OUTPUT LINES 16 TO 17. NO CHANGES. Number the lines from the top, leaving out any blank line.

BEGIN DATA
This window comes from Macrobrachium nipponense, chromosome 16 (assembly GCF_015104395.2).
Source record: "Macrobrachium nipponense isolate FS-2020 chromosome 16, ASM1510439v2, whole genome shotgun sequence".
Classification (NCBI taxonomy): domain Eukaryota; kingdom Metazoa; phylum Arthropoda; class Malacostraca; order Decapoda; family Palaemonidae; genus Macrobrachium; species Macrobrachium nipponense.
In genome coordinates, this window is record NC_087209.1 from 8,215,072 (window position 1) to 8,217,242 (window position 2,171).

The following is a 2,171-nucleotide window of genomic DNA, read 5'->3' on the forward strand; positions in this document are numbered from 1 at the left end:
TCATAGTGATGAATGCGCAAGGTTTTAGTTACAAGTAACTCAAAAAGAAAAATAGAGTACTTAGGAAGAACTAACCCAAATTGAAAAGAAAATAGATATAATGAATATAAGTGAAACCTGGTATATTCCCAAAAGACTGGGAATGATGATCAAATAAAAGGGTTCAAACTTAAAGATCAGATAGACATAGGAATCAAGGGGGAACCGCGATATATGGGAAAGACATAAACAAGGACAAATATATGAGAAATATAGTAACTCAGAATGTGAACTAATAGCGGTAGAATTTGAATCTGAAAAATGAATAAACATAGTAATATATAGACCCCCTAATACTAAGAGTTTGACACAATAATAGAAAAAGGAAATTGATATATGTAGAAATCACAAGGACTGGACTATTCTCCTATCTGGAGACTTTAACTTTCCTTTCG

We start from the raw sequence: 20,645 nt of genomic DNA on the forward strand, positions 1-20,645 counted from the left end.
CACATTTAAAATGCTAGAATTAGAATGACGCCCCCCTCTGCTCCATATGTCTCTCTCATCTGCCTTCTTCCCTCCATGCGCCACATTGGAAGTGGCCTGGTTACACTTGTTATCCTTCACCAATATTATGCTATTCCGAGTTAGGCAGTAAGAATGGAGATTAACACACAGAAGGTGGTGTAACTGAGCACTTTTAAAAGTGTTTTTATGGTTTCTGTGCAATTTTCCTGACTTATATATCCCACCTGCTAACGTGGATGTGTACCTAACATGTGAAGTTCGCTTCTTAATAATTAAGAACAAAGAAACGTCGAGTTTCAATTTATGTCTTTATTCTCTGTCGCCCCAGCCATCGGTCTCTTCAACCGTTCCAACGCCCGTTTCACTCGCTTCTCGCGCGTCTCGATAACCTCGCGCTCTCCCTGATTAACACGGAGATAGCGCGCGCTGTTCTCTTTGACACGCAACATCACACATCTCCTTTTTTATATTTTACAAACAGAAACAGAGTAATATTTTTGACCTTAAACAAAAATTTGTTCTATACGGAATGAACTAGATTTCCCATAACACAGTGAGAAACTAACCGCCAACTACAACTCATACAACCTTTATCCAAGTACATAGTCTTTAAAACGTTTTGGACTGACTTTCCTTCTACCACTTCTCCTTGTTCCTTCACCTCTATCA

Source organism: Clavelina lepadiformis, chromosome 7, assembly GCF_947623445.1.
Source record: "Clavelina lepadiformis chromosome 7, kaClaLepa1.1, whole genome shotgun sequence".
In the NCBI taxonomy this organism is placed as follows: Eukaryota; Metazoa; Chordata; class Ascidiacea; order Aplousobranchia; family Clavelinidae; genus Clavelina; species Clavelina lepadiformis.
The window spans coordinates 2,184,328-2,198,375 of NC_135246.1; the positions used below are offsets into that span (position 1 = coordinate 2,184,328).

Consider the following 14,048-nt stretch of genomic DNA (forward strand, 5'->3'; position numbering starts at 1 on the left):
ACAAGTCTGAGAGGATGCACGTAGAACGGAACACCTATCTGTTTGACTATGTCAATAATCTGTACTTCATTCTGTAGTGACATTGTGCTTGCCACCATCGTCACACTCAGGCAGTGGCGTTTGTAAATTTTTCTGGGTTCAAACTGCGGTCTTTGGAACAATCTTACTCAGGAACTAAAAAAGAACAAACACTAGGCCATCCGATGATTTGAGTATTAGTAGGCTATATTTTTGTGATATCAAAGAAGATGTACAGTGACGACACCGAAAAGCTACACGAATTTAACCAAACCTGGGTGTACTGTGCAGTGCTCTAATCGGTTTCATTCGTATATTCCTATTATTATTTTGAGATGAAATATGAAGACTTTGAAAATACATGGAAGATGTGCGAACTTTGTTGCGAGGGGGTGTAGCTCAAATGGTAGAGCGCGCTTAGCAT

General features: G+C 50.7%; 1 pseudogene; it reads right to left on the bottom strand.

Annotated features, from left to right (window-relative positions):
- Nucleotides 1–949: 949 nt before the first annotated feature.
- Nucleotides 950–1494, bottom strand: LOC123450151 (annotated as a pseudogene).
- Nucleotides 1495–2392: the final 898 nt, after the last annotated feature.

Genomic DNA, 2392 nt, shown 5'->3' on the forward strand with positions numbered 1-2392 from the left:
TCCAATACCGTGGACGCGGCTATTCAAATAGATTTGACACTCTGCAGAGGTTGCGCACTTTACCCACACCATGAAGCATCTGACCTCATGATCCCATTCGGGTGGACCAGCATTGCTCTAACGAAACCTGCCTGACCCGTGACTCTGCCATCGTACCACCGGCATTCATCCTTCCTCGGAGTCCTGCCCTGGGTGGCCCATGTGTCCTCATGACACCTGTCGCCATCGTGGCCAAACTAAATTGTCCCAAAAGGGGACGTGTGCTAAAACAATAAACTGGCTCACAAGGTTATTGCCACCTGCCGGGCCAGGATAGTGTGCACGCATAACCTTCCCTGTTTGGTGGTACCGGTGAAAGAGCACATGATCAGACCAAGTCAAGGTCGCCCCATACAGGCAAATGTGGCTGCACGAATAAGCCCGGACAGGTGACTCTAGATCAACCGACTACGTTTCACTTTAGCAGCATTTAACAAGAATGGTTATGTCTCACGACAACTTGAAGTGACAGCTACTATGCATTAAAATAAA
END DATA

Annotated features, from left to right (window-relative positions):
- Nucleotides 1–949: 949 nt before the first annotated feature.